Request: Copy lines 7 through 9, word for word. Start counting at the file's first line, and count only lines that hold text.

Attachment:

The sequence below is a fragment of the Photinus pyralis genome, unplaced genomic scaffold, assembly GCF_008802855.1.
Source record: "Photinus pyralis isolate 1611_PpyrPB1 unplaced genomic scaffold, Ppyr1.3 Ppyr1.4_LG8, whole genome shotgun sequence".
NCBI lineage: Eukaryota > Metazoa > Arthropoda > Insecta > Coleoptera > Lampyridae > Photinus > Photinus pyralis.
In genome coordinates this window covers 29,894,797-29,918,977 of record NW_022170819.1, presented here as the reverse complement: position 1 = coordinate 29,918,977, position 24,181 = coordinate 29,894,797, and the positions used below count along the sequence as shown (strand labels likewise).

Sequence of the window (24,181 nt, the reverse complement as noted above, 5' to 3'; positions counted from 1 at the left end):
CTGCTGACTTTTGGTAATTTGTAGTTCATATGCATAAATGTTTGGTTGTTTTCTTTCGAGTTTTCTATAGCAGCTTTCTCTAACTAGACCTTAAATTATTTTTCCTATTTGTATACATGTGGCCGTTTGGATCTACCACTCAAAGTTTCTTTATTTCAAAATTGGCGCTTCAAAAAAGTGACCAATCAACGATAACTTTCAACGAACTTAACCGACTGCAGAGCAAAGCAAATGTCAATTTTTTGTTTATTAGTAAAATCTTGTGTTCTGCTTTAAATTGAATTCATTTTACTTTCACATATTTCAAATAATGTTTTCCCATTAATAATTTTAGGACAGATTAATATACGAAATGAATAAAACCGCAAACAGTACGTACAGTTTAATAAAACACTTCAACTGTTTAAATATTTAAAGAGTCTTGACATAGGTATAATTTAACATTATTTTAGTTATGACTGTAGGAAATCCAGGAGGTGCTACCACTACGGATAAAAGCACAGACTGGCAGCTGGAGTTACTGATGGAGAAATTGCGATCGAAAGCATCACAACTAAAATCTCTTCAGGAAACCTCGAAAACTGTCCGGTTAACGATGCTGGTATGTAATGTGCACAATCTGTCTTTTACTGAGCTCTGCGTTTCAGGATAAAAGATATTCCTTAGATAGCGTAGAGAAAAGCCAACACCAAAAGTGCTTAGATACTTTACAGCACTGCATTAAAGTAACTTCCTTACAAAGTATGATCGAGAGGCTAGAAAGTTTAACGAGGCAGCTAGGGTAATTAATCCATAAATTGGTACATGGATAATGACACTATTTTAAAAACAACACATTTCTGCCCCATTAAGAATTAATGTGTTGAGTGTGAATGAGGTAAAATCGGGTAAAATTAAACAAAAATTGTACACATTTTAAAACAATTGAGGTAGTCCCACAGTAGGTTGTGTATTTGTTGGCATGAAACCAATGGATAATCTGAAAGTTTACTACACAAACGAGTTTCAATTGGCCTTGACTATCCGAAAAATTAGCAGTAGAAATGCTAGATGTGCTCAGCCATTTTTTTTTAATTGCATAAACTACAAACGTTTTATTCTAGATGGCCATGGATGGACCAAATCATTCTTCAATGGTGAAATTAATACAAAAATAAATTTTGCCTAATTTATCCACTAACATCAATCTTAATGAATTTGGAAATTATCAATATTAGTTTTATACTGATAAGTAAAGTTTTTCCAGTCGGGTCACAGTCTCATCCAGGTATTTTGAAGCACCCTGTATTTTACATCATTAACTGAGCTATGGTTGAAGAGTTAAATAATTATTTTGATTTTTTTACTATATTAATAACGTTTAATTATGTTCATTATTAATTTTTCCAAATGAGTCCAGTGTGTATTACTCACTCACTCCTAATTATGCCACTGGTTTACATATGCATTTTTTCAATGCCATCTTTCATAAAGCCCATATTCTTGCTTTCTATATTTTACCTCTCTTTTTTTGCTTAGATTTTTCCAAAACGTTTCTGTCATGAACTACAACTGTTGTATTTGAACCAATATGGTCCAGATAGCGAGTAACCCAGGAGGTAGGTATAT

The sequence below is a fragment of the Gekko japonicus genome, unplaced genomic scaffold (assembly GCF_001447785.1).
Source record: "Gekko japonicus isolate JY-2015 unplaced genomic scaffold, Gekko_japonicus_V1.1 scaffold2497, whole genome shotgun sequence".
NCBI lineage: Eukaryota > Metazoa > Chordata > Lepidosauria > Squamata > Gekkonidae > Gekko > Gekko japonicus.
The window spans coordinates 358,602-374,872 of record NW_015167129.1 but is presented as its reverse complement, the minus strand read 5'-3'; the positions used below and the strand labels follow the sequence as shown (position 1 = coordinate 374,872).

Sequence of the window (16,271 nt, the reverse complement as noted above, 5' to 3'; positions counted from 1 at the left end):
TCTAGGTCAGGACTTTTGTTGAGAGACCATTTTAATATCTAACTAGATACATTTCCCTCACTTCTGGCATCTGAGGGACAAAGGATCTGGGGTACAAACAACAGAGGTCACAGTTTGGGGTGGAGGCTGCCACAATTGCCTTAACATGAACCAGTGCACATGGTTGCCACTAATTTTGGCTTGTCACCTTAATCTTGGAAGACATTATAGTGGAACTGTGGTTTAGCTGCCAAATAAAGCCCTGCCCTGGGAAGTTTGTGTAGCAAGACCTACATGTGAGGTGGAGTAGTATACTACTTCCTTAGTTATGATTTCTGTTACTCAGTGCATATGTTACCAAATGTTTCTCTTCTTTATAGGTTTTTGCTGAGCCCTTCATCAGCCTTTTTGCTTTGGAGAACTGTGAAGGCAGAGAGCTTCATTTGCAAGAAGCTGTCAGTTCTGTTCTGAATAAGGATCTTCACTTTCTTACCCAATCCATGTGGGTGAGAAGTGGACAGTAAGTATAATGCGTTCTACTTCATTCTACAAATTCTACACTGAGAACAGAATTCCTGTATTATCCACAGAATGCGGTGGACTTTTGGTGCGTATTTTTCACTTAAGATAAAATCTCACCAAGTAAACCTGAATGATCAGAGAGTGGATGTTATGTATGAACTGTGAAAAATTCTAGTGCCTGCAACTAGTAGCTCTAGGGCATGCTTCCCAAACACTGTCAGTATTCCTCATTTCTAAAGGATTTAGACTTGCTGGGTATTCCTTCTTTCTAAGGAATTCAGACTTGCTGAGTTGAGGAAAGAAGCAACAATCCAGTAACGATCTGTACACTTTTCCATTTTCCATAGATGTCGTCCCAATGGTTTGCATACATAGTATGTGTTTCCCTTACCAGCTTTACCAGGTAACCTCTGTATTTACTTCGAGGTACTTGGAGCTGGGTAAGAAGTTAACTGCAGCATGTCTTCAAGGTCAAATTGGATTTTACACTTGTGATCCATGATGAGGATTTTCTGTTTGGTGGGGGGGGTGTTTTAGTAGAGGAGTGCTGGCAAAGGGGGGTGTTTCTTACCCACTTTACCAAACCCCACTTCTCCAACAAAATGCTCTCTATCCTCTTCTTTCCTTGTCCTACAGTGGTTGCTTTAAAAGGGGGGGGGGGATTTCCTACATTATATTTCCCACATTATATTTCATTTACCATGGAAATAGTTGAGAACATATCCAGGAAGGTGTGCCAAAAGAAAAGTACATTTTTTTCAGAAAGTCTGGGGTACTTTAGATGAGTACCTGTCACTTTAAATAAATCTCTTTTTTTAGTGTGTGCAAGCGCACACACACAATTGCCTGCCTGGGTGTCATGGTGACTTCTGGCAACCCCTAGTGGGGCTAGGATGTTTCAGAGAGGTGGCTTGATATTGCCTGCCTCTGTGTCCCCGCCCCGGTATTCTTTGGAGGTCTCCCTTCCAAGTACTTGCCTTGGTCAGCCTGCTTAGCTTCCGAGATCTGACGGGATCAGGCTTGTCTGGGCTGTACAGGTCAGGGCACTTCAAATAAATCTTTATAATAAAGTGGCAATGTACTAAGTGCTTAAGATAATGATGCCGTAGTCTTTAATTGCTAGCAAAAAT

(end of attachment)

The sequence below is a fragment of the Gekko japonicus genome, unplaced genomic scaffold (assembly GCF_001447785.1).
Source record: "Gekko japonicus isolate JY-2015 unplaced genomic scaffold, Gekko_japonicus_V1.1 scaffold2497, whole genome shotgun sequence".
NCBI lineage: Eukaryota > Metazoa > Chordata > Lepidosauria > Squamata > Gekkonidae > Gekko > Gekko japonicus.